The psychology of purchase

A new book argues that advertisers are obsessed with persuading people to love a brand rather than buy it. The author explains all to Campaign.

Start at the end. That’s the advice from a new book, The Last Mile, which explores how to nudge people into buying a product. 

The author, Dilip Soman, a marketing professor at the Rotman School of Management, argues that advertisers are obsessed with getting people to love their products rather than actually buy them. 

"Most organisations tend to pay the least amounts of effort to the last mile and spend a disproportionately larger amount of effort on ‘first mile’ issues such as strategy, innovation and branding," he says. 

Soman adds: "This is probably why we end up with puzzles such as: why do more than 90 per cent of new products fail? Or why do consumers who say they are delighted with a product or service not repurchase it? The book makes a call for a better theory of the last mile."

His view was supported by Ogilvy & Mather Group UK’s vice-chairman, Rory Sutherland, at a recent Ogilvy event. Sutherland said the best advice he received in the early part of his career in direct marketing was to "start with the coupon". 

This approach forces you to think about – and remove – obstacles for people to buy. Sutherland likened it to managing a traffic jam: if a road has bottlenecks at two points, there is no point widening the road at the first, because you would just create a bigger problem at the second. "The theory of constraints says the obstacles to remove first are the ones at the end," Sutherland said. 

Here are the key lessons from Soman’s book.

Context is everything

Research carried out by Soman on cup-size choices in 700 coffee shops around the world found that 74 per cent of cups sold were medium-sized. This is despite the fact that the volume contained in the cups changed depending on the shop – so the way choices are presented make a huge impact on how consumers behave.

Soman’s advice for retailers is to ensure they are effectively using their data to understand how consumers behave in the context of their own stores: "Map out the decision-making process and identify all the possible walls that could prevent consumers from making the purchase. Then think about the underlying psychology and see how best you can break those walls down one at a time."

There can be too much choice

When the restaurant chain Old Spaghetti Factory increased the choices on its menu, it actually reduced the number of options people ordered. "We believed that giving people more choice is good and that the more we can empower consumers with information, the better off they are," Soman suggests. "Neither is the case. People tend to completely ignore information when you give them a lot of it."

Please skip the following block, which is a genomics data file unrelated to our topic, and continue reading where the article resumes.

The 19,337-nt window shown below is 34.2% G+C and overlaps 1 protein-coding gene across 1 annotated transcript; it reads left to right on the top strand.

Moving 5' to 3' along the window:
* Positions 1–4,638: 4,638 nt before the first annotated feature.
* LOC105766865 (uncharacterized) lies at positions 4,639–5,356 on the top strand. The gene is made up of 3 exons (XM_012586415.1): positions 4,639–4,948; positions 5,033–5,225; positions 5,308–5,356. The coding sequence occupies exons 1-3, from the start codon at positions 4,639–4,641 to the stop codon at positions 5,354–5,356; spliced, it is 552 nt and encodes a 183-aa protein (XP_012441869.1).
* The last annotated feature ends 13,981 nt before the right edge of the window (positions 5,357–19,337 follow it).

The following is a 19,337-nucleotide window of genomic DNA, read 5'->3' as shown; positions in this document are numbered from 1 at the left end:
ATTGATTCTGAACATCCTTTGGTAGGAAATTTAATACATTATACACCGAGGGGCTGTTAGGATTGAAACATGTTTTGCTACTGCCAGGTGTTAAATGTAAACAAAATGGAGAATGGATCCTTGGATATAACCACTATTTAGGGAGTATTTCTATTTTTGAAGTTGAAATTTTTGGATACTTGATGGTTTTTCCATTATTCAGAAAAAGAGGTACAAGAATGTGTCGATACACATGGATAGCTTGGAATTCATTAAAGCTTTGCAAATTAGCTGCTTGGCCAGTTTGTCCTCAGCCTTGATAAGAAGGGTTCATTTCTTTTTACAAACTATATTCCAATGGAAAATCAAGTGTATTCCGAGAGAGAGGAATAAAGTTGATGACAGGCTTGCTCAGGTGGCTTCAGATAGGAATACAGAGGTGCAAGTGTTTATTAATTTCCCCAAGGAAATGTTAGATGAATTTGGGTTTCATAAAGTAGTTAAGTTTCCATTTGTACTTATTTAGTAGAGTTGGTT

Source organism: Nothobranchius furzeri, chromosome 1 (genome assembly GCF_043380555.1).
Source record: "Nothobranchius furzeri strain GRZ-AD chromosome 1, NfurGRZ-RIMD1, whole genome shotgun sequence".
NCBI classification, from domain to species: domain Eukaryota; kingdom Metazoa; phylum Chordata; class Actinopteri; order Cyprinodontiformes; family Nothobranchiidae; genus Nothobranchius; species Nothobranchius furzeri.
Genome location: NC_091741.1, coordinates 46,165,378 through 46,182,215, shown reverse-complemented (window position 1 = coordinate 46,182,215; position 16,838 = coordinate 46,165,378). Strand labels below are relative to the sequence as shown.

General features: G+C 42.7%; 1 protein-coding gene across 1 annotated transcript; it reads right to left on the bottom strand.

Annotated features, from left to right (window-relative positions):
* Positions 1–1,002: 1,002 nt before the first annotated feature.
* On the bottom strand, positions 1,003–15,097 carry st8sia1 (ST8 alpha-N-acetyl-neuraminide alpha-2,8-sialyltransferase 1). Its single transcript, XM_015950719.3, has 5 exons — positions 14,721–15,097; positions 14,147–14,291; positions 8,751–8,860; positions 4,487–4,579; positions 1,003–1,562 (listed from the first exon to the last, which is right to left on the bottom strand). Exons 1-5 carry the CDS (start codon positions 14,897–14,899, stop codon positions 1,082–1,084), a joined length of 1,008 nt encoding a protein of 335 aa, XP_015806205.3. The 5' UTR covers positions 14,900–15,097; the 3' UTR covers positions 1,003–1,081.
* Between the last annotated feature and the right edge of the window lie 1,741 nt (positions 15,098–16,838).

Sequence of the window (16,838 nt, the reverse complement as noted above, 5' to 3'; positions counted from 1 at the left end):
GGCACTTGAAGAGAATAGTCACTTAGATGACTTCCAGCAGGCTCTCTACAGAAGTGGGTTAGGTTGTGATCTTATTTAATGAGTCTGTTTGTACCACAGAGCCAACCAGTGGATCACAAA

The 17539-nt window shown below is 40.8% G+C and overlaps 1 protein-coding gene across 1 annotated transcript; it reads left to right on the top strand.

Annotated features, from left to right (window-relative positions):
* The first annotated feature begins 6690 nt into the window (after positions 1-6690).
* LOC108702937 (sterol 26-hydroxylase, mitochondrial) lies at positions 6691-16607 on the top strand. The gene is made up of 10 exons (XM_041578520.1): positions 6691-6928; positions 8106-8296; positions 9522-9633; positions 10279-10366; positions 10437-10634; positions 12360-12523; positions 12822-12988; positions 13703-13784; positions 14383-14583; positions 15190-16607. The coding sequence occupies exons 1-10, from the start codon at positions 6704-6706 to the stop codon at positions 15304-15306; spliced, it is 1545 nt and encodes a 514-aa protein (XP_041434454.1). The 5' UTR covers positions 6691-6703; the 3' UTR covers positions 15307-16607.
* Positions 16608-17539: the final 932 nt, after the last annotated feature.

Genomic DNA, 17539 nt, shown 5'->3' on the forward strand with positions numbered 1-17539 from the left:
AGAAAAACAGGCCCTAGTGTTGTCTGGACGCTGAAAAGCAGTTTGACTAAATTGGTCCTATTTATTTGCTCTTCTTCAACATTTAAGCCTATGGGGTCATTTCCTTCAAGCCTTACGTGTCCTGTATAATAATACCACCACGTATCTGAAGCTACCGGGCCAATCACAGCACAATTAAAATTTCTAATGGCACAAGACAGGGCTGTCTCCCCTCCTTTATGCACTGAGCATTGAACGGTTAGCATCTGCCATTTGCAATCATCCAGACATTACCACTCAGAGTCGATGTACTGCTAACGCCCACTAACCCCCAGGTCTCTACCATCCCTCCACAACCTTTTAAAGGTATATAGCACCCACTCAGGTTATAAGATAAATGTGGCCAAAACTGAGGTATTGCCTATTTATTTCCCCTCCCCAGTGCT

Value is a changeable concept

Another experiment in a Colorado ski resort found that the physical format of the ski pass had an impact on how frequently people visited the slopes. Everyone had to pay for a non-refundable, four-day pass in advance. Those who were given one card that they could use every day visited the slopes less than those who were given individual coupons for each day. "No matter how bad the weather got, those who had coupons still showed up," Soman says. Unused coupons remind people of lost value. He suggests this knowledge could be used to help nudge people towards healthier choices. For example, health companies could give people coupons to increase take-up for annual check-ups and flu jabs.

A penny saved isn’t a penny earned

Soman says: "Economists have long believed that money is fungible – that’s a fancy way of saying that any unit of money can be exchanged with any other. But our work has shown that’s simply not true." 

Take the Boots Advantage Card. Those who save up points tend to spend them on luxury items such as perfume rather than day-to-day products such as toothpaste, even though the monetary value is the same. 

"People spend money differently as a function of how it is earned. Salaries are treated differently from cash gifts; monthly incomes are spent differently from annual bonuses," Soman points out. "Also, money is spent differently as a function of how it is budgeted. Money that is designated spending money is going to be spent, even when the products you intended to purchase turn out to be cheaper than you expected." 

If brands can frame a purchase as coming from a certain fund, people will spend accordingly. 

Furthermore, the average spend on card payments is higher than that in cash. "The way in which you pay changes the way you consume. The easier it is to see how much money you are spending, the more painful it is to spend it," Soman says.

Think about the timing

"You are four-and-a-half times more likely to buy clothes if you touch them," Soman explains. "That’s when you know shoppers are interested, so that’s when you should approach them." 

However, if a customer who was initially "just browsing" encounters a long queue at the till, this will give them time to remember they weren’t planning to buy anything and abandon the purchase. Soman concludes: "The psychology of time has immense implications for how we can manage waiting times, lines and, in general, consumer experiences." 

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